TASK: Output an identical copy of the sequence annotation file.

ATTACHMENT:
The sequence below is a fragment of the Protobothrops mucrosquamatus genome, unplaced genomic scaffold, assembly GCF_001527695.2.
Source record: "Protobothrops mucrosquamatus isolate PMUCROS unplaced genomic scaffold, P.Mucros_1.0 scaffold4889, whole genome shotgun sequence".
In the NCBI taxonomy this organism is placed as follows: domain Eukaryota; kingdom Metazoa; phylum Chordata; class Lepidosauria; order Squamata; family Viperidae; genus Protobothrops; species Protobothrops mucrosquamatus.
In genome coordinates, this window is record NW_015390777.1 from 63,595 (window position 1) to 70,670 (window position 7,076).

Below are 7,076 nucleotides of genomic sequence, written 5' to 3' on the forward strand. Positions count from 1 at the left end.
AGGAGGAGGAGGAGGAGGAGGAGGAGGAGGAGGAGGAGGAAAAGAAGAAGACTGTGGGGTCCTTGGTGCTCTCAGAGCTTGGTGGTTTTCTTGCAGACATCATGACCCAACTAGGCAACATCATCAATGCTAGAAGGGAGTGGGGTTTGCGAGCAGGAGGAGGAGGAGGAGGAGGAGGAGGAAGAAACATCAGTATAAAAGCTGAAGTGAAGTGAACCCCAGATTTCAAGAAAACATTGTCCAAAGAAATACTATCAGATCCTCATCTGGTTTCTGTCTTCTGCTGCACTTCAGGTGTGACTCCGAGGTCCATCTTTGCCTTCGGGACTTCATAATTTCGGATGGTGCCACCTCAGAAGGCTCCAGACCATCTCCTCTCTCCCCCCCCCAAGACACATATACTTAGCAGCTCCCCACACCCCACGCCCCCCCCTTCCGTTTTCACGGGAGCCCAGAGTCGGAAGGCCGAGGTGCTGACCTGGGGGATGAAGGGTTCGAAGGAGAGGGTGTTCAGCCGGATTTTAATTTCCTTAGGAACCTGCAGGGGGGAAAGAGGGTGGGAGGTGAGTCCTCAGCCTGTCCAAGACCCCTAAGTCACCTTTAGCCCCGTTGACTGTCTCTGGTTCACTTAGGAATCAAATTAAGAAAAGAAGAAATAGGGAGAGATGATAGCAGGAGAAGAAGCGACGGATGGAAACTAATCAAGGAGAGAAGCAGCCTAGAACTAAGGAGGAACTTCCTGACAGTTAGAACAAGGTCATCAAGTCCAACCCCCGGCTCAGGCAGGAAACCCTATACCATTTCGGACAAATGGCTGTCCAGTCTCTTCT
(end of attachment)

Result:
The sequence below is a fragment of the Protobothrops mucrosquamatus genome, unplaced genomic scaffold, assembly GCF_001527695.2.
Source record: "Protobothrops mucrosquamatus isolate PMUCROS unplaced genomic scaffold, P.Mucros_1.0 scaffold4889, whole genome shotgun sequence".
In the NCBI taxonomy this organism is placed as follows: domain Eukaryota; kingdom Metazoa; phylum Chordata; class Lepidosauria; order Squamata; family Viperidae; genus Protobothrops; species Protobothrops mucrosquamatus.
In genome coordinates, this window is record NW_015390777.1 from 63,595 (window position 1) to 70,670 (window position 7,076).

Below are 7,076 nucleotides of genomic sequence, written 5' to 3' on the forward strand. Positions count from 1 at the left end.
AGGAGGAGGAGGAGGAGGAGGAGGAGGAGGAGGAGGAGGAAAAGAAGAAGACTGTGGGGTCCTTGGTGCTCTCAGAGCTTGGTGGTTTTCTTGCAGACATCATGACCCAACTAGGCAACATCATCAATGCTAGAAGGGAGTGGGGTTTGCGAGCAGGAGGAGGAGGAGGAGGAGGAGGAGGAAGAAACATCAGTATAAAAGCTGAAGTGAAGTGAACCCCAGATTTCAAGAAAACATTGTCCAAAGAAATACTATCAGATCCTCATCTGGTTTCTGTCTTCTGCTGCACTTCAGGTGTGACTCCGAGGTCCATCTTTGCCTTCGGGACTTCATAATTTCGGATGGTGCCACCTCAGAAGGCTCCAGACCATCTCCTCTCTCCCCCCCCCAAGACACATATACTTAGCAGCTCCCCACACCCCACGCCCCCCCCTTCCGTTTTCACGGGAGCCCAGAGTCGGAAGGCCGAGGTGCTGACCTGGGGGATGAAGGGTTCGAAGGAGAGGGTGTTCAGCCGGATTTTAATTTCCTTAGGAACCTGCAGGGGGGAAAGAGGGTGGGAGGTGAGTCCTCAGCCTGTCCAAGACCCCTAAGTCACCTTTAGCCCCGTTGACTGTCTCTGGTTCACTTAGGAATCAAATTAAGAAAAGAAGAAATAGGGAGAGATGATAGCAGGAGAAGAAGCGACGGATGGAAACTAATCAAGGAGAGAAGCAGCCTAGAACTAAGGAGGAACTTCCTGACAGTTAGAACAAGGTCATCAAGTCCAACCCCCGGCTCAGGCAGGAAACCCTATACCATTTCGGACAAATGGCTGTCCAGTCTCTTCT